This is a beautiful 1757 Philippe Buache map of the world represented on an unusual polar projection rendered from the North Pole. The map covers from the North Pole Arctic region south beyond Tasmania (Van Diemen's Land) to include parts of New Zealand and even Cap de la Circoncision (Bouvet Island).
This curious projection has its origins in a 1752 essay presented by Philippe Buache to the Royal Academy of Sciences in Paris. This paper, Essai de Geographie Physiqueâ€¦, argued that the Earth's great river basins are defined by major mountain ranges, many of which extend beneath the oceans. The map's delineation of physical geography, both on the surface and below the sea support this theory and, true to form, Buache has added additional heretofore unknown mountain ranges where necessary. Some of these include speculative mountainous regions in the northern Sahara, bisecting central India, along the Orinoco basin, and connecting the islands of the Pacific.
Additional elements of interest include various pre-Cook notions of world geography. Among these is an uncertain mapping of eastern Australia connecting it to New Guinea and some smaller Melanesian islands identified here as Terre du St. Espirit, in fact the New Hebrides mis-mapped by the near insane 17th century Portuguese navigator Pedro Fernandes de Queiros.
Buache also includes a magnificent inland sea, called the Sea of the West or in this case the Mer de L'Ouest, in the northwestern part of the America. This body of water, alternatively called the Sea of the West or Baye de l'Ouest, was speculated by Philippe Buache and Delisle in the early 18th century based upon wishful thinking, American Indian stories, and the somewhat questionable 16th century explorations of Juan de Fuca. Here Buache gives the Mer de l'Ouest its fullest expression, though he specifically does not connect it to either the factual network of lakes and rivers extending westward from the Hudson Bay or to the speculative De Fonte network just to the north.
This map was based on an earlier Buache map first issued in 1752. The present example was engraved by B. Cole and issued as part of the March 1757 edition of The Gentleman's Magazine.
Phillipe Buache (1700 - 1773) was a late 18th century French cartographer and map publisher. Buache began his cartographic career as the workshop assistant and apprentice to the important and prolific cartographer Guillaume de L'Isle. Upon De L'Isle's untimely death, Buache took over the publishing firm cementing the relationship by marrying De L'Isle's daughter. Over the years, Bauche republished many of De L'Isle's maps and charts. Buache was eventually appointed Premier Geographe du Roi, a position created-for and previously held by Guillaume de L'Isle. Buache is most respected for his introduction of hachuring as a method from displaying underwater elevation on a two dimensional map surface. Buache compiled maps based upon geographic knowledge, scholarly research, the journals of contemporary explorers and missionaries, and direct astronomical observation. Nevertheless, even in 18th century Paris geographical knowledge was severely limited - especially regarding those unexplored portions of the world, including the poles, the Pacific northwest of America, and the interior of Africa and South America. In these areas the Buache, like his primary rival Robert de Vaugondy, must be considered a speculative geographer or 'positive geographer'. Speculative geography was a genre of mapmaking that evolved in Europe, particularly Paris, in the middle to late 18th century. Cartographers in this genre would fill in unknown areas on their maps with speculations based upon their vast knowledge of cartography, personal geographical theories, and often dubious primary source material gathered by explorers and navigators. This approach, which attempted to use the known to validate the unknown, naturally engendered many rivalries. Buache's feuds with other cartographers, most specifically Didier Robert De Vaugondy, resulted in numerous conflicting papers being presented before the Academie des Sciences, of which both were members. The era of speculatively cartography effectively ended with the late 18th century explorations of Captain Cook, Jean Francois de Galaup de La Perouse, and George Vancouver. Buache was succeeded by his nephew Jean-Nicholas Buache de Neuville.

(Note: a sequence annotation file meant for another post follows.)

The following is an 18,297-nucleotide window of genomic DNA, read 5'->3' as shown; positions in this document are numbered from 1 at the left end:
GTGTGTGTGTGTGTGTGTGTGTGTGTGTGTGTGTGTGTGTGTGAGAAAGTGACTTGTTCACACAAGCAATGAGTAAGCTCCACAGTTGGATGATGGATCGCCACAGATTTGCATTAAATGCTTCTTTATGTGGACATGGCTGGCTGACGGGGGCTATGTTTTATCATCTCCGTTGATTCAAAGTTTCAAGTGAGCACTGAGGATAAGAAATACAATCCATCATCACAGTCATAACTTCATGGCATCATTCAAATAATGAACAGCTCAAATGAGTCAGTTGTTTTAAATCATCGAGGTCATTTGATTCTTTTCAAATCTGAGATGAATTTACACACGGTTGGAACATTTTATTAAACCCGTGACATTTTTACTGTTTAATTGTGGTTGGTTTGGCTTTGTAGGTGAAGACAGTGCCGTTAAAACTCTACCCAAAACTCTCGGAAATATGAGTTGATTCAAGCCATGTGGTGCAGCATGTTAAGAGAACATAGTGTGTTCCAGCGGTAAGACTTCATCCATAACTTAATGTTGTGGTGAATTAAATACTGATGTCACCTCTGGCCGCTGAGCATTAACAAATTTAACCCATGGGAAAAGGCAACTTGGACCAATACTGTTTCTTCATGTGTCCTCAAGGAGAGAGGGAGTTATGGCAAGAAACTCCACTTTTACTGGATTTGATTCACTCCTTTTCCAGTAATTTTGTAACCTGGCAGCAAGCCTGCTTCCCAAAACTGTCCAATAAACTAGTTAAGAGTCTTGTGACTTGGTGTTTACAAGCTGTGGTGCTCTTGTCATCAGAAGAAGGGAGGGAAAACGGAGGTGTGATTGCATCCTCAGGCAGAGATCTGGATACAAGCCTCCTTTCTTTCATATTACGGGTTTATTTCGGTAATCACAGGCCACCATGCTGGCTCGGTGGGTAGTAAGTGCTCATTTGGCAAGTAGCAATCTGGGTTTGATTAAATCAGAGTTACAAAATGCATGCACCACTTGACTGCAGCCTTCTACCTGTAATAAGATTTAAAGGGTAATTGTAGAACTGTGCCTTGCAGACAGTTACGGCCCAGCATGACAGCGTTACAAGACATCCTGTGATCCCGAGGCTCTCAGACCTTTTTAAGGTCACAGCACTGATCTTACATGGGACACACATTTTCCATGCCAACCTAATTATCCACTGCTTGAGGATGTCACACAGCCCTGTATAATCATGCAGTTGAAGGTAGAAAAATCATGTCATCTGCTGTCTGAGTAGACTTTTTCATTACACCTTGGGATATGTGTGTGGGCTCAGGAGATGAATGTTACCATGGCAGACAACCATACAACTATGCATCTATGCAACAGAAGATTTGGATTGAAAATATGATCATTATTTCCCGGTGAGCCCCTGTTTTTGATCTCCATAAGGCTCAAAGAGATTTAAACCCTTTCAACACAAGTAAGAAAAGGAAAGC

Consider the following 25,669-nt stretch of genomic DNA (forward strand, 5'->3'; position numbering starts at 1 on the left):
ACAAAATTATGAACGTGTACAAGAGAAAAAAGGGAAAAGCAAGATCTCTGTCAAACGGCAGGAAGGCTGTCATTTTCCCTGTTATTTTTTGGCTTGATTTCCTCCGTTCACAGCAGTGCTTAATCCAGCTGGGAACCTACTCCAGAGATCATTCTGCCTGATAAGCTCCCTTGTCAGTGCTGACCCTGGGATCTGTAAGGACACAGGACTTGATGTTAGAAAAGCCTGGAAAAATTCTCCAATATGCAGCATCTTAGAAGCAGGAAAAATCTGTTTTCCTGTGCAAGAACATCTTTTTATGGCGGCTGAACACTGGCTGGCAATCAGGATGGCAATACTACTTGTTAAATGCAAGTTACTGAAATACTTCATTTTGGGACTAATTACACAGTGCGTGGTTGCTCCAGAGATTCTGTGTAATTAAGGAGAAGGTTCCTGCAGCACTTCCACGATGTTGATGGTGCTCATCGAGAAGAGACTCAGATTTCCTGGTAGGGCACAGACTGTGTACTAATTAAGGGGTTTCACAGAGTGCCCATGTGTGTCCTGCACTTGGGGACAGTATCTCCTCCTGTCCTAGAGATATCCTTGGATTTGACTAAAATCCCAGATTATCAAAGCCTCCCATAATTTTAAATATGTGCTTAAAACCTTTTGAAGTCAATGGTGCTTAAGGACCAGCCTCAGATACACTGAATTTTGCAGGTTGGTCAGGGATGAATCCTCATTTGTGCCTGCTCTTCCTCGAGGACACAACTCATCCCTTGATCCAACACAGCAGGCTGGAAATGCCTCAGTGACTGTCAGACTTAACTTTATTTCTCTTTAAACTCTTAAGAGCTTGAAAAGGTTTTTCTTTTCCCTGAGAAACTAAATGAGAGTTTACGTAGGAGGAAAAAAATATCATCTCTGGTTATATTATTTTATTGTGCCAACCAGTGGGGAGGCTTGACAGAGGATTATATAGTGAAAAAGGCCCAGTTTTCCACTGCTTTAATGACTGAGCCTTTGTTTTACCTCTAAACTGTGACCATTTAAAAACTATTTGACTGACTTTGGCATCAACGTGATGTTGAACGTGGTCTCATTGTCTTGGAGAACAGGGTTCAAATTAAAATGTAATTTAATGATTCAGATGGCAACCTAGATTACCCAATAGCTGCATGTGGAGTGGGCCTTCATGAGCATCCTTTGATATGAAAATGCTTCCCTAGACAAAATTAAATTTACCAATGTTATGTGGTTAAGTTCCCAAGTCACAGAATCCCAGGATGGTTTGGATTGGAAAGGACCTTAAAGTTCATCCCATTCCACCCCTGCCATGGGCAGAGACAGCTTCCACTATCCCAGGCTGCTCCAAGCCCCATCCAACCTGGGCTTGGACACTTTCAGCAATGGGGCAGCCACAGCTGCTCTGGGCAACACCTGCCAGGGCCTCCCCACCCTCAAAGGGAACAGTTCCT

The Gentleman's Magazine (fl. c. 1731 - 1922) was an English periodical founded by visionary Edward Cave. Considered the world's first monthly general interest magazine, GM was also known as Trader's Monthly Intelligencer. Cave's innovation was to create a monthly digest of news and commentary on any topic the educated public might be interested in, from commodity prices to Latin poetry. It carried original content from a stable of regular contributors, as well as extensive quotes and extracts from other periodicals and books. Cave, who edited The Gentleman's Magazine under the pen name "Sylvanus Urban", was the first to use the term "magazine" (meaning "storehouse") for a periodical. The iconic illustration of St John's Gate on the front of each issue (occasionally updated over the years) depicted Cave's home, in effect, the magazine's "office". Among the important firsts of the The Gentleman's Magazine are the first use of the term "magazine" for a periodical and the first regular employment of lexicographer Samuel Johnson.
Very good. Minor wear along original fold lines. Some edge wear near top margin. Minor toning over left margin where map was attached to magazine. Minor foxing.